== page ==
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Taiwan Looks to Vietnam and Indonesia for Future Chip-Industry Talent

Taiwan is turning to Southeast Asian students to address the potential talent shortage in its semiconductor industry. Minghsin University of Science and Technology offers training and internship opportunities to students, with a focus on real-life semiconductor practices. Taiwan plans to invest 5.2 billion New Taiwan dollars to attract 320,000 international students by 2030, with an emphasis on STEM fields.

Taiwan, known for its thriving semiconductor industry, is facing a potential talent shortage as its birthrate declines. To address this challenge, the island nation has turned its attention to Southeast Asian students as a valuable source of workers for the semiconductor sector.


In Hsinchu, often referred to as Taiwan's Silicon Valley, students at the Minghsin University of Science and Technology are being trained on state-of-the-art equipment used in real semiconductor factories. The university also offers internship opportunities at leading chip companies such as Taiwan Semiconductor Manufacturing Co., ASE Technology Holding, and Powertech Technology.


MUST's Semiconductor School, also known as a "mini TSMC" (Taiwan Semiconductor Manufacturing Co.), aims to produce highly skilled specialists who can immediately contribute to the industry. Notably, nearly 700 of the university's approximately 2,300 students come from Vietnam.


One Vietnamese student pursuing a master's degree in Taiwan chose to study there to learn from the world-leading semiconductor industry. After graduation, the 23-year-old plans to work for a Taiwanese company for three to four years to gain valuable experience.


These programs reflect the concerns of Taiwanese technology companies regarding a potential talent shortage. "We need tens of thousands more workers," said Chang Ho, dean of MUST's Semiconductor School. He emphasised the need for collaboration between companies and universities to nurture talent.


Taiwan's declining birthrate, coupled with stagnant wages and rising property prices, has contributed to the shortage of skilled workers. In 2023, annual births hit a record low of around 135,000, compared to over 300,000 in the 1990s.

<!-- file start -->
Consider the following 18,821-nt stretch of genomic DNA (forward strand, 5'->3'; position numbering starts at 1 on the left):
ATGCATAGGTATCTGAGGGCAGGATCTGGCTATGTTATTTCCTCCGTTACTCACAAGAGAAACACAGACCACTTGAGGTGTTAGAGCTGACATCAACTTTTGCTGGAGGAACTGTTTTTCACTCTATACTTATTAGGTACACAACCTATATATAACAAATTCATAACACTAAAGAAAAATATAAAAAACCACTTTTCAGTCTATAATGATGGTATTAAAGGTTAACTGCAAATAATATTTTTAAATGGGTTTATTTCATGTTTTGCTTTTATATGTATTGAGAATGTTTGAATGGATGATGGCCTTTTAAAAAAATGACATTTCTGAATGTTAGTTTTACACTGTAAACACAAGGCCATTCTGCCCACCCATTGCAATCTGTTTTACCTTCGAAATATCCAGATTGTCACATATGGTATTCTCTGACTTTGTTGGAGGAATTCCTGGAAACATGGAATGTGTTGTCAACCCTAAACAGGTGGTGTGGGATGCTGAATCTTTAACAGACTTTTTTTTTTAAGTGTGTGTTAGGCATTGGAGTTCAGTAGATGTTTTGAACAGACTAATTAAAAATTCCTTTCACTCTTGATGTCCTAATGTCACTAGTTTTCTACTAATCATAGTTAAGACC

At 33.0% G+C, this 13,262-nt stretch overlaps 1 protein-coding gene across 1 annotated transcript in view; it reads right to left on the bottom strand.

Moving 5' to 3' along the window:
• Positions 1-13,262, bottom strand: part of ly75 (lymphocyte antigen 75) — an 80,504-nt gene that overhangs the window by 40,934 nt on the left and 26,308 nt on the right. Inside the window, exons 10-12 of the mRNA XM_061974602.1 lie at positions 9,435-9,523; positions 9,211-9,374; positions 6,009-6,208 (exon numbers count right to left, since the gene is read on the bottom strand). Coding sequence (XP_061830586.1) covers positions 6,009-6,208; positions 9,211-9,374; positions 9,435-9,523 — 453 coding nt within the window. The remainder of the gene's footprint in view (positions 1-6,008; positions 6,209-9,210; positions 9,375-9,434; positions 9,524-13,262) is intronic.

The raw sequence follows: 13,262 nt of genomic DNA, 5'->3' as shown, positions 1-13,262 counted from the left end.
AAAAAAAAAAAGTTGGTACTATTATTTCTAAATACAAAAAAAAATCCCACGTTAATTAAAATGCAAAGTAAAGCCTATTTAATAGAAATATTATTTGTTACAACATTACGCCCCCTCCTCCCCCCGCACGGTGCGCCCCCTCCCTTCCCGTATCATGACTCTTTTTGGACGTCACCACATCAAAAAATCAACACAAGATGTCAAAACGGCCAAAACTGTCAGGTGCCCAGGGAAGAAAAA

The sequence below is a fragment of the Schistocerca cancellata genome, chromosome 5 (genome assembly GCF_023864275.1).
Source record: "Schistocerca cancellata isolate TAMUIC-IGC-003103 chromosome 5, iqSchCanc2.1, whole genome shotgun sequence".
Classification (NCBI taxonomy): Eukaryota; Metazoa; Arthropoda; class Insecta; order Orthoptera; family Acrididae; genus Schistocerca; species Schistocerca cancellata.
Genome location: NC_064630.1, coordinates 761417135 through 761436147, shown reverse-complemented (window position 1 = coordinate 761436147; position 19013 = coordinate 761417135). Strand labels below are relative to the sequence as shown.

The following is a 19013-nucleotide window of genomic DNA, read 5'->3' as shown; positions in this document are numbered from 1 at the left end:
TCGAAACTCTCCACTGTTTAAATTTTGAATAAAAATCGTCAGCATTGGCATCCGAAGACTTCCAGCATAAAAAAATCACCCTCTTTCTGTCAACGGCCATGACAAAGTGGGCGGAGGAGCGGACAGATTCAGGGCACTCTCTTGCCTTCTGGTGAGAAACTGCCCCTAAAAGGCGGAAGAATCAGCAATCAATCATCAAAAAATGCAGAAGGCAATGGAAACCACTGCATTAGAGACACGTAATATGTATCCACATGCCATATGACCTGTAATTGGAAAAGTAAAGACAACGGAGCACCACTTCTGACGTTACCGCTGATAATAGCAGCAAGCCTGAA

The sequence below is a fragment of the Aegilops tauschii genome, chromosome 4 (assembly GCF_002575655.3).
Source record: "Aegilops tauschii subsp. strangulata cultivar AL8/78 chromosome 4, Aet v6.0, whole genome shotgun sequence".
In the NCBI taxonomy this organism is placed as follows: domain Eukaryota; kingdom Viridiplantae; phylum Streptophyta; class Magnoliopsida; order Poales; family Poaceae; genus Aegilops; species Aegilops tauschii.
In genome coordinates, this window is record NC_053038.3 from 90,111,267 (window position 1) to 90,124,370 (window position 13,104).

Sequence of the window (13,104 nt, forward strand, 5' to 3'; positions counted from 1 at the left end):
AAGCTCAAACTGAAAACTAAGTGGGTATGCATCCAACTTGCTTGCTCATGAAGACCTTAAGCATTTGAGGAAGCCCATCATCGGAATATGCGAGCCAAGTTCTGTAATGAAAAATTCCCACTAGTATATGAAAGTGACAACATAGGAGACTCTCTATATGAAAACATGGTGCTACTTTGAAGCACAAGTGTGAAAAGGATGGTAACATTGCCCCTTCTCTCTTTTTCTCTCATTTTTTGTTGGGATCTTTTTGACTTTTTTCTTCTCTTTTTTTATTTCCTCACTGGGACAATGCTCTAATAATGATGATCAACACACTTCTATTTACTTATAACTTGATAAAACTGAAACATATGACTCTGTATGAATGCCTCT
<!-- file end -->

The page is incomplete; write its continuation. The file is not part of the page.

Meanwhile, competition for talent in the semiconductor industry continues to intensify. Taiwan Semiconductor Manufacturing Co. alone hires over 6,000 workers annually.


With the demand for chips expected to grow further due to advancements in generative artificial intelligence and other technologies, Taiwan faces pressure to develop long-term strategies for securing a skilled workforce, given its reliance on the semiconductor industry.


To address this challenge, Taiwan has announced plans to invest 5.2 billion New Taiwan dollars ($163 million) by 2028 to attract 320,000 international students, with a focus on science, technology, engineering, and math (STEM) fields. This represents a significant increase in the pace of student intake.


Additionally, the Taiwanese government and employers have introduced a new framework that provides financial support to foreign students in exchange for their commitment to work in Taiwan for a specific period after graduation.

The goal is to have around 70% of international students stay and work in Taiwan after completing their studies, compared to the current rate of 40% to 50%.


Southeast Asian students, including those from Vietnam and Indonesia, are a key target of this initiative. Recruitment programs have been launched in these countries, as well as in the Philippines and other parts of the region, to attract talented students to Taiwan's semiconductor industry.

 
  • Taiwan is turning to Southeast Asian students to address the potential talent shortage in its semiconductor industry.

  • Minghsin University of Science and Technology offers training and internship opportunities to students, with a focus on real-life semiconductor practices.

  • Taiwan plans to invest 5.2 billion New Taiwan dollars to attract 320,000 international students by 2030, with an emphasis on STEM fields.


Source: NIKKEI ASIA

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